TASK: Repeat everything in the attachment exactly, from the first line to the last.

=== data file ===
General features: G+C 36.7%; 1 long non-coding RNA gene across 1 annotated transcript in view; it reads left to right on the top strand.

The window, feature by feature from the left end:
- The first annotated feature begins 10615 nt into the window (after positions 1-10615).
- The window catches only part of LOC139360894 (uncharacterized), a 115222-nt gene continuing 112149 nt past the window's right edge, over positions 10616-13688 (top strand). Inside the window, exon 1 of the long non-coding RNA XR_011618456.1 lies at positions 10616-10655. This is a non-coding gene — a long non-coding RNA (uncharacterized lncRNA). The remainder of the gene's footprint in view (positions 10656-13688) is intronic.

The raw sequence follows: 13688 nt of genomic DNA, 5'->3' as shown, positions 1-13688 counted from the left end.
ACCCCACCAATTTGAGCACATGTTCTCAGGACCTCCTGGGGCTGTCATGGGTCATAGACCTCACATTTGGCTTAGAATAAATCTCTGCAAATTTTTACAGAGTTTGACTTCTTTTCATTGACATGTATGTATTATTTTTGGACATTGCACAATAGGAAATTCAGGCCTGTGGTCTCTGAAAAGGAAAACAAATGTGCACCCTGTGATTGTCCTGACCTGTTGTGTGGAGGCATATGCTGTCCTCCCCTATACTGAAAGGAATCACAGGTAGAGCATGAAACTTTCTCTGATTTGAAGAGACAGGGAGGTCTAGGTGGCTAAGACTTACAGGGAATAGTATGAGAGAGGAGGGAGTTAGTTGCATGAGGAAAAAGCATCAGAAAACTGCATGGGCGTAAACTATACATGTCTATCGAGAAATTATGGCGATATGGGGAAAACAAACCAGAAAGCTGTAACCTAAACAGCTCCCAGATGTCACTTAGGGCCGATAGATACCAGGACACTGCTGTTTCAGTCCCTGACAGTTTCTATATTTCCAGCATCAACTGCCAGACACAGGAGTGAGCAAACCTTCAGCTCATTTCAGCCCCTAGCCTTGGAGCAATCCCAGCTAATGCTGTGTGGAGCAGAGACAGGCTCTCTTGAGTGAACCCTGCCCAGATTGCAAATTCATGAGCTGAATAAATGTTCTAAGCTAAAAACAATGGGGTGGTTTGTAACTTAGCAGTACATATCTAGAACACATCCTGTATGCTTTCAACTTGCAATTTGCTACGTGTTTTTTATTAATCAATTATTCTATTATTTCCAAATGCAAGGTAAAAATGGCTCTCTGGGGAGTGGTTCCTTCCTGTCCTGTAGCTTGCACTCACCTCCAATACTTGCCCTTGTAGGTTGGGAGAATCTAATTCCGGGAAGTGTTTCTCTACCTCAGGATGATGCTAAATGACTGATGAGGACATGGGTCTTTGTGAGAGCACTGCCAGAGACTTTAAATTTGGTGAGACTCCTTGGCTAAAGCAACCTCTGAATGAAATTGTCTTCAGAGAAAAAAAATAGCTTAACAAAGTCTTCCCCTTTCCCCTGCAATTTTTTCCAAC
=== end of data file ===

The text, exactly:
General features: G+C 36.7%; 1 long non-coding RNA gene across 1 annotated transcript in view; it reads left to right on the top strand.

The window, feature by feature from the left end:
- The first annotated feature begins 10615 nt into the window (after positions 1-10615).
- The window catches only part of LOC139360894 (uncharacterized), a 115222-nt gene continuing 112149 nt past the window's right edge, over positions 10616-13688 (top strand). Inside the window, exon 1 of the long non-coding RNA XR_011618456.1 lies at positions 10616-10655. This is a non-coding gene — a long non-coding RNA (uncharacterized lncRNA). The remainder of the gene's footprint in view (positions 10656-13688) is intronic.

The raw sequence follows: 13688 nt of genomic DNA, 5'->3' as shown, positions 1-13688 counted from the left end.
ACCCCACCAATTTGAGCACATGTTCTCAGGACCTCCTGGGGCTGTCATGGGTCATAGACCTCACATTTGGCTTAGAATAAATCTCTGCAAATTTTTACAGAGTTTGACTTCTTTTCATTGACATGTATGTATTATTTTTGGACATTGCACAATAGGAAATTCAGGCCTGTGGTCTCTGAAAAGGAAAACAAATGTGCACCCTGTGATTGTCCTGACCTGTTGTGTGGAGGCATATGCTGTCCTCCCCTATACTGAAAGGAATCACAGGTAGAGCATGAAACTTTCTCTGATTTGAAGAGACAGGGAGGTCTAGGTGGCTAAGACTTACAGGGAATAGTATGAGAGAGGAGGGAGTTAGTTGCATGAGGAAAAAGCATCAGAAAACTGCATGGGCGTAAACTATACATGTCTATCGAGAAATTATGGCGATATGGGGAAAACAAACCAGAAAGCTGTAACCTAAACAGCTCCCAGATGTCACTTAGGGCCGATAGATACCAGGACACTGCTGTTTCAGTCCCTGACAGTTTCTATATTTCCAGCATCAACTGCCAGACACAGGAGTGAGCAAACCTTCAGCTCATTTCAGCCCCTAGCCTTGGAGCAATCCCAGCTAATGCTGTGTGGAGCAGAGACAGGCTCTCTTGAGTGAACCCTGCCCAGATTGCAAATTCATGAGCTGAATAAATGTTCTAAGCTAAAAACAATGGGGTGGTTTGTAACTTAGCAGTACATATCTAGAACACATCCTGTATGCTTTCAACTTGCAATTTGCTACGTGTTTTTTATTAATCAATTATTCTATTATTTCCAAATGCAAGGTAAAAATGGCTCTCTGGGGAGTGGTTCCTTCCTGTCCTGTAGCTTGCACTCACCTCCAATACTTGCCCTTGTAGGTTGGGAGAATCTAATTCCGGGAAGTGTTTCTCTACCTCAGGATGATGCTAAATGACTGATGAGGACATGGGTCTTTGTGAGAGCACTGCCAGAGACTTTAAATTTGGTGAGACTCCTTGGCTAAAGCAACCTCTGAATGAAATTGTCTTCAGAGAAAAAAAATAGCTTAACAAAGTCTTCCCCTTTCCCCTGCAATTTTTTCCAAC